For Chinese leader Xi Jinping, his high-profile state visit to Russia and meeting with President Vladimir Putin this week is a timely opportunity to showcase China’s growing diplomatic clout on the world stage and its ambition to challenge the US-led global order.
But in many Western capitals the optics of the visit will look very different – two autocrats who have long described themselves as firm friends shaking hands and banqueting while a conflagration in Europe rages.
Beijing has cast the visit as a “journey of peace,” where Xi is supposed to “play a constructive role in promoting peace talks” over the war in Ukraine.
And it comes just days after China scored a major diplomatic victory by brokering a surprise rapprochement between Saudi Arabia and Iran, helping the two archrivals restore diplomatic ties.
Yet hours after the announcement of Xi’s trip on Friday, the International Criminal Court (ICC) issued an arrest warrant for Putin, accusing him of war crimes over Moscow’s forcible deportation of Ukrainian children.
China’s top leader will now be dining with a suspected war criminal whom he has called a “best friend,” and affirming his “no limits” partnership with a global pariah whose brutal invasion has killed tens of thousands of people and wreaked havoc on the global economy.
For the United States and much of Europe, Xi’s visit is a stark show of support for the increasingly isolated Putin, at a time when his military is running out of supplies and Russia’s economy is struggling under Western sanctions.
In recent weeks, Western officials have voiced concerns that China is considering providing lethal assistance to Russia’s military. Beijing has denied the allegation, and instead accused the US of prolonging the war by “adding fuel” to the battlefield and providing Ukraine with weapons.
American officials said they would be watching intently for signs that China is moving forward with providing weapons to Russia during Xi’s summit with Putin.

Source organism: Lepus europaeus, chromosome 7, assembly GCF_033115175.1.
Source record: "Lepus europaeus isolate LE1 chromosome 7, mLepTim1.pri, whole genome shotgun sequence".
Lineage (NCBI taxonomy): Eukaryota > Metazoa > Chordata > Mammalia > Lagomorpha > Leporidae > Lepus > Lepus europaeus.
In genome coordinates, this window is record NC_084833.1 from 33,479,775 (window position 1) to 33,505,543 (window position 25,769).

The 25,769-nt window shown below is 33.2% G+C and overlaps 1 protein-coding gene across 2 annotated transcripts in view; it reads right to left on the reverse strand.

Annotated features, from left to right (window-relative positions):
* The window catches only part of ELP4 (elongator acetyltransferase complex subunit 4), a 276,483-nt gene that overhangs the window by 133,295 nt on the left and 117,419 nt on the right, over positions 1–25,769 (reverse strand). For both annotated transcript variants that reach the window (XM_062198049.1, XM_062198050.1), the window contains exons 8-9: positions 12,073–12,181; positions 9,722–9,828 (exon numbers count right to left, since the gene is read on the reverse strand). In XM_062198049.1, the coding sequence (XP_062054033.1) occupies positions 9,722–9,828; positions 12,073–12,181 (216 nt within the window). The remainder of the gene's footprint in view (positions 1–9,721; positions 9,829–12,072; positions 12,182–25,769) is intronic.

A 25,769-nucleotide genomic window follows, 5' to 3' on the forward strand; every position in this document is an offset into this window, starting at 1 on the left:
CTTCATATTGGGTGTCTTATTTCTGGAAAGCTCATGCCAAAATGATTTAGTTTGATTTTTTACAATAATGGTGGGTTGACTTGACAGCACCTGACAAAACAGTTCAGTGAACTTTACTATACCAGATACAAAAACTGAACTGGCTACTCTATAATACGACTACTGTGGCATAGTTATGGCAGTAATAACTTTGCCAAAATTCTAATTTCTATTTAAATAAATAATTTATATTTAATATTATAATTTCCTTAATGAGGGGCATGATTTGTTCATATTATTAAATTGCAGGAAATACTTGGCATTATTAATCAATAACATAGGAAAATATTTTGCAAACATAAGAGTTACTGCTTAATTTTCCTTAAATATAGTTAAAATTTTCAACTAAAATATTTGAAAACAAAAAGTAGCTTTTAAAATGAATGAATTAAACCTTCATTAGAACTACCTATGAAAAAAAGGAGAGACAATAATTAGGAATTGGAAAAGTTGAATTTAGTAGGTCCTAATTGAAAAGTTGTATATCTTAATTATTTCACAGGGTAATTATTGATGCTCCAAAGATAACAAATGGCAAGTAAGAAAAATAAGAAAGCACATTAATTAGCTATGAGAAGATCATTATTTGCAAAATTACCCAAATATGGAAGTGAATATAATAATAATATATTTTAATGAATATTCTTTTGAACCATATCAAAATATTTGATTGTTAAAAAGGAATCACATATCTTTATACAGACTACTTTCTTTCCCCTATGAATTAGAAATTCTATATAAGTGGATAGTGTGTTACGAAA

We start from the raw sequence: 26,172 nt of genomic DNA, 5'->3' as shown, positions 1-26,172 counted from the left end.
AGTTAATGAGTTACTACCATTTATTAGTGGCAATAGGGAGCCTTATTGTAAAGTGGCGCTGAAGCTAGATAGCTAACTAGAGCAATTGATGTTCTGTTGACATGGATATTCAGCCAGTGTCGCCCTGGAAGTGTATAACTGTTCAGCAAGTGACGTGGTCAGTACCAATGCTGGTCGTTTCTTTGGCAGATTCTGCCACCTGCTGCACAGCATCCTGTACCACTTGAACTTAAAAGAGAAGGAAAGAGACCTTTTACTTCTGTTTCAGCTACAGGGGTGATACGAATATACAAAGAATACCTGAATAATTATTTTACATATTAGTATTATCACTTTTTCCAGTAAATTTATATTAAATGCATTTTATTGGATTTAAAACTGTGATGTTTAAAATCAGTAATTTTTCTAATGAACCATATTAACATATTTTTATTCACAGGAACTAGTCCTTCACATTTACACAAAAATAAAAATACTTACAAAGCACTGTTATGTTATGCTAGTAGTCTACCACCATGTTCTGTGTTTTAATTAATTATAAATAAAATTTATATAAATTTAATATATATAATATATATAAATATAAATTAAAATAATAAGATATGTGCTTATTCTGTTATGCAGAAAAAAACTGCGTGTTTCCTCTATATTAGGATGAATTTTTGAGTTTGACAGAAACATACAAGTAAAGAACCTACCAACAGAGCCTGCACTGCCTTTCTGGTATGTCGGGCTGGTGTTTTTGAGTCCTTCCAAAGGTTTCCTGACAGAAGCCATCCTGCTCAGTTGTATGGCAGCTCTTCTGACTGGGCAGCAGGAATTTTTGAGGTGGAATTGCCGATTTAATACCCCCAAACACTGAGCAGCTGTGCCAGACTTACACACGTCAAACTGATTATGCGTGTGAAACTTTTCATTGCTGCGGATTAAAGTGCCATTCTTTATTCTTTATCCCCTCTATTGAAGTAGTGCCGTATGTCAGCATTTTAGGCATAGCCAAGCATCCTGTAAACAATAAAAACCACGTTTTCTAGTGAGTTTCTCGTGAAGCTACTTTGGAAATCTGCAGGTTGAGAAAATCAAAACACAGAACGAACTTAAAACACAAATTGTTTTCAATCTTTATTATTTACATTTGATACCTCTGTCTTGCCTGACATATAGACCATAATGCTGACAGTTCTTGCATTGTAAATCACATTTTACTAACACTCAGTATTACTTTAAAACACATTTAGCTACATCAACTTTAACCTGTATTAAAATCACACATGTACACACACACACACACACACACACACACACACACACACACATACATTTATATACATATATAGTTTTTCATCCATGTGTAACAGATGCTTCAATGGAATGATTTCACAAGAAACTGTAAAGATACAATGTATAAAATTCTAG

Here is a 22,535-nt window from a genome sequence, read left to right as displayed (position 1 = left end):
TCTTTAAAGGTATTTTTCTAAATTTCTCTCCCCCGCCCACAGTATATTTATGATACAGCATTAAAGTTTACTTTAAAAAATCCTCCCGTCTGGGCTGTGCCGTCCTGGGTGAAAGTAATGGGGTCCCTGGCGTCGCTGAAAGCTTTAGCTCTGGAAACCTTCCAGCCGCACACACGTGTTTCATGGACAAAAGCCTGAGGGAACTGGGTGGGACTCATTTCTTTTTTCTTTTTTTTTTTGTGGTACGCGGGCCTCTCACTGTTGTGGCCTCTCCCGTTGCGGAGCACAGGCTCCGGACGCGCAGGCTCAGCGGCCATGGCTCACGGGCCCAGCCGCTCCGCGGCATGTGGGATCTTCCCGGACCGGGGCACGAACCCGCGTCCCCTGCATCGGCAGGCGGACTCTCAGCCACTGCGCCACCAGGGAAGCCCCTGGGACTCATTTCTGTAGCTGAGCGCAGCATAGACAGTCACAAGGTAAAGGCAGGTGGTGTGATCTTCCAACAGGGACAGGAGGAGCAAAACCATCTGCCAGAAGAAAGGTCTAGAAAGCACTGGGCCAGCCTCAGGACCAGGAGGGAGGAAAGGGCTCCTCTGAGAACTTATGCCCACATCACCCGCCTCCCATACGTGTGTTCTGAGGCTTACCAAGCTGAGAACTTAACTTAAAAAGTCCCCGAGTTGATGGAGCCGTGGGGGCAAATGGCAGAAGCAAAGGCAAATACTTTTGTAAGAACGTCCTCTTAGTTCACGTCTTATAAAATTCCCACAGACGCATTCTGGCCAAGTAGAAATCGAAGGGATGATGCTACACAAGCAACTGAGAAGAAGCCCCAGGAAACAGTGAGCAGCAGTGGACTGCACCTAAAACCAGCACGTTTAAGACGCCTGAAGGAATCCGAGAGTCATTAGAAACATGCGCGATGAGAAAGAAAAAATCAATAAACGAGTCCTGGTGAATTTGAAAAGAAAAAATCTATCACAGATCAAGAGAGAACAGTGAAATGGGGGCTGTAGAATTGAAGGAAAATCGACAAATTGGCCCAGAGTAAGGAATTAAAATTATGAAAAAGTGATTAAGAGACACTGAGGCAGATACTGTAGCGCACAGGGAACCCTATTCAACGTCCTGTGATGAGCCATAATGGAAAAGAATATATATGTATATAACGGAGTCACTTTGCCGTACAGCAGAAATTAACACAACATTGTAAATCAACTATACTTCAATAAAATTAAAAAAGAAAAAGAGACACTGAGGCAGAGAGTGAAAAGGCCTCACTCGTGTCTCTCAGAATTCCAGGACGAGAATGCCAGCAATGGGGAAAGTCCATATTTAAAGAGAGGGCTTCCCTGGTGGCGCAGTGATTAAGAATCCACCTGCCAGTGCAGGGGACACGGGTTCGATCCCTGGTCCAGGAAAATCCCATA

Ukraine is watching closely too.
“We really hope that China will not become an accomplice in this horrific war,” Oksana Markarova, Ukraine’s ambassador to Washington, told CNN.
“It’s going to be a meeting with a person who’s officially suspected by the International Criminal Court.”
Xi will be walking a diplomatic tightrope in Moscow, as he seeks to present China as a neutral peace broker while deepening ties with Russia, without further antagonizing Europe – a key trade partner Beijing has sought to woo away from the US.
In a signed article published in Russian state media Monday, Xi framed his upcoming visit as “a journey of friendship, cooperation and peace,” vowing to open “a new chapter” of bilateral relations.
He also claimed China has “all along upheld an objective and impartial position” on Ukraine and “actively promoted peace talks.”
The People’s Daily, the Chinese Communist Party’s official mouthpiece, published a letter the same day from Putin filled with praise for “Comrade Xi” and his view that Western powers will one day come for China.
“It is crystal clear that NATO is striving for a global reach of activities and seeking to penetrate the Asia-Pacific,” Putin wrote.
Brian Hart, a fellow with the China Power Project at the Center for Strategic and International Studies, said Xi is “hoping to use this trip to cast himself as a statesman and to portray China as a major global power and peacekeeper capable of shaping global events,”